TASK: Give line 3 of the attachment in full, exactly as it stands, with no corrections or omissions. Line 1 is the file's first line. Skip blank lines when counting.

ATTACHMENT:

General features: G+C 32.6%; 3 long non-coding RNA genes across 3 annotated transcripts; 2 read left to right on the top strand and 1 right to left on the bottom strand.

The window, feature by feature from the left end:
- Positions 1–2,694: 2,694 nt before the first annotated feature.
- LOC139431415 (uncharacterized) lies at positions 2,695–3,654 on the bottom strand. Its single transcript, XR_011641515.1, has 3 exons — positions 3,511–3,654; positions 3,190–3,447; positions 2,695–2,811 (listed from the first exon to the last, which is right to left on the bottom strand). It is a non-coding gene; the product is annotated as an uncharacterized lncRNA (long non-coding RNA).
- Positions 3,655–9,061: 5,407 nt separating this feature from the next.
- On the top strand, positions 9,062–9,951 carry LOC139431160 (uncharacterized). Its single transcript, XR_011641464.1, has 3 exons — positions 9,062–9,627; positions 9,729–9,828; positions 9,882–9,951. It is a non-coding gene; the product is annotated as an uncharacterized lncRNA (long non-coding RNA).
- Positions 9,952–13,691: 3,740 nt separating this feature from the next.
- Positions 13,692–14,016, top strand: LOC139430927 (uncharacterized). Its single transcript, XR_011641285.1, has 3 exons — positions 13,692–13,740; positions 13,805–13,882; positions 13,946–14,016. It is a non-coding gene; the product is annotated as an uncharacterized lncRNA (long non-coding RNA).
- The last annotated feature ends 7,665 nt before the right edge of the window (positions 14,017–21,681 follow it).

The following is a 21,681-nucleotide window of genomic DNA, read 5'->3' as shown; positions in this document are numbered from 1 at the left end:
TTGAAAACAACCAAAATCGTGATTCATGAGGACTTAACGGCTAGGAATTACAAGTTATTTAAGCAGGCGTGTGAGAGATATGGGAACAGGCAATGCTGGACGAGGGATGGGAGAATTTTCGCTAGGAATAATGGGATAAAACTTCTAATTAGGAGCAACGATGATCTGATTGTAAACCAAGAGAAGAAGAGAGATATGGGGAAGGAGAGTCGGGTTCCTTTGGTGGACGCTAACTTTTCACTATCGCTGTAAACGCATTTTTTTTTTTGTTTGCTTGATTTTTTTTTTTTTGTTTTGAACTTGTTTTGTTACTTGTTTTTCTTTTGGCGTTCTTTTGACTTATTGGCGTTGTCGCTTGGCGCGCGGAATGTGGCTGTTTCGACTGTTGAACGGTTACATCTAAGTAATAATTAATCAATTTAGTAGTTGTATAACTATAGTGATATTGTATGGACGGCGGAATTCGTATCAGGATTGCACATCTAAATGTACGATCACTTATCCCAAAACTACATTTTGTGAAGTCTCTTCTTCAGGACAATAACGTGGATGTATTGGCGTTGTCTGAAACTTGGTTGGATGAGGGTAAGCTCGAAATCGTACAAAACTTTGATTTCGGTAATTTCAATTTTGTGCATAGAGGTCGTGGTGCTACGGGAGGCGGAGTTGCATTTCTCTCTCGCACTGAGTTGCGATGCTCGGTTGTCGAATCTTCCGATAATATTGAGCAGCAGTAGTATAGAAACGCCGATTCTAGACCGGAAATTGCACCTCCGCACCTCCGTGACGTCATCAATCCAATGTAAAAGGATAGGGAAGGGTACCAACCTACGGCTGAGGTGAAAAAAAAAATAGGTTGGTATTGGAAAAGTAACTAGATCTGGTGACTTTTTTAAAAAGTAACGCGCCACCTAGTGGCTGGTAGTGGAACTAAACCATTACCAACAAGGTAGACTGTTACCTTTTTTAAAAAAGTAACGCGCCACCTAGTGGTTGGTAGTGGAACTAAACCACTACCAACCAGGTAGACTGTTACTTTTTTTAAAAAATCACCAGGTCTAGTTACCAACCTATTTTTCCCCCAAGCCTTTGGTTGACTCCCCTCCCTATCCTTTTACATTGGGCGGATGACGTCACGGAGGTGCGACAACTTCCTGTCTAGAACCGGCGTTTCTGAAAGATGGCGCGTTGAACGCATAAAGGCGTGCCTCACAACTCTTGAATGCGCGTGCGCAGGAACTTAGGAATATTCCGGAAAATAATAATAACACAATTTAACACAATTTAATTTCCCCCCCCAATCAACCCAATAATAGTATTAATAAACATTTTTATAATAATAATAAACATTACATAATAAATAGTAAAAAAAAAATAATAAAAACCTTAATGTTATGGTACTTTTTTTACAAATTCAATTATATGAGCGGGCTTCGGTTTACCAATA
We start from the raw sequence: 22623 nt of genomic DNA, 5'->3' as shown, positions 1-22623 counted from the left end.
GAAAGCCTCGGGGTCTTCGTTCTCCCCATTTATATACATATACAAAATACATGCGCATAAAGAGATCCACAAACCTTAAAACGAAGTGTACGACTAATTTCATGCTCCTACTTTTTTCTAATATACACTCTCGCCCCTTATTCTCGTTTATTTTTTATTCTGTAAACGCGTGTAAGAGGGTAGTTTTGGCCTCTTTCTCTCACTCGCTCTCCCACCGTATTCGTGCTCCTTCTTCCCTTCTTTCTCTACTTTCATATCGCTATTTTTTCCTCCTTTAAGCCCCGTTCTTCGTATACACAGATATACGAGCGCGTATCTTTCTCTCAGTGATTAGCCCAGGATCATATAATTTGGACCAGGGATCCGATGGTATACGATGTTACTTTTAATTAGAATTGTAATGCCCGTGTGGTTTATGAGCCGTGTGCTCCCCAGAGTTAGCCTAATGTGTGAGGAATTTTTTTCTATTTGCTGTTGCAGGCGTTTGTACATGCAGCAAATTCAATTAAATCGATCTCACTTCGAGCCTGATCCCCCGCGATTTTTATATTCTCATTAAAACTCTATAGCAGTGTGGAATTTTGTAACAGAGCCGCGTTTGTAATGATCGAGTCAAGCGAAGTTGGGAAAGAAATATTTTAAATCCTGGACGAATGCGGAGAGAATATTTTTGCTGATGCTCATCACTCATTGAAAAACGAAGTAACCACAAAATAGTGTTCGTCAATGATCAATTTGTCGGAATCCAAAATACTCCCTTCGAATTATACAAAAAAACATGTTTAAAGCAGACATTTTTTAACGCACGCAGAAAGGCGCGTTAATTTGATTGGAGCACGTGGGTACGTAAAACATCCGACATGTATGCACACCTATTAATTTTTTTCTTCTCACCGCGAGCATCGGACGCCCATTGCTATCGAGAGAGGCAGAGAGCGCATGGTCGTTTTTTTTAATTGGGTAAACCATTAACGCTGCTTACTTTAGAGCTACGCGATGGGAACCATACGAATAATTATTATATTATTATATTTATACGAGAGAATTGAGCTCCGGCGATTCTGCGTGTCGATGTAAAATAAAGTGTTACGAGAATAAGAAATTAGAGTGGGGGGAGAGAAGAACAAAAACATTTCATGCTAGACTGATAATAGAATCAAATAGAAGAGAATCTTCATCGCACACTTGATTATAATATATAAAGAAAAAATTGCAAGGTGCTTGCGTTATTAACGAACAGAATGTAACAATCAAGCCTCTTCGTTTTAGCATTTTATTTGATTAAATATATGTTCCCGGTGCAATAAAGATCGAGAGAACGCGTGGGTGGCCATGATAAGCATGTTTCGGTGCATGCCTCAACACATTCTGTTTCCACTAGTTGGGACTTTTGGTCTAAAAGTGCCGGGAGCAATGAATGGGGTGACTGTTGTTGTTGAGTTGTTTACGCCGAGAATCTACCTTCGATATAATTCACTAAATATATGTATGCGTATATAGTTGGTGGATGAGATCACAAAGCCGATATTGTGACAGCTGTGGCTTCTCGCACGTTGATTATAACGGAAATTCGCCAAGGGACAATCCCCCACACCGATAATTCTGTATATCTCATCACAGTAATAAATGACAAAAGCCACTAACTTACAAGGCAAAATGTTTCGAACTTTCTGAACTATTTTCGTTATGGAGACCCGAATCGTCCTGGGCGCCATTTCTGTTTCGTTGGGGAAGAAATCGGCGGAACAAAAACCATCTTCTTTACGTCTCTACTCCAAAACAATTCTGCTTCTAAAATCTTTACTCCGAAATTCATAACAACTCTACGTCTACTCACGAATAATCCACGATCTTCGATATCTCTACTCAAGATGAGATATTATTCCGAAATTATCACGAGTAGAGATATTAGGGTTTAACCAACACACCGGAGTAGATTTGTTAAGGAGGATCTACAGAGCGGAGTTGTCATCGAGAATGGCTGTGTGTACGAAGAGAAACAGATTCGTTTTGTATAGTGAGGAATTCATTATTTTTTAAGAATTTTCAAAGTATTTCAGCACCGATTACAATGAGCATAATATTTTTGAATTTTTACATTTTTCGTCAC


- Positions 1–2,694: 2,694 nt before the first annotated feature.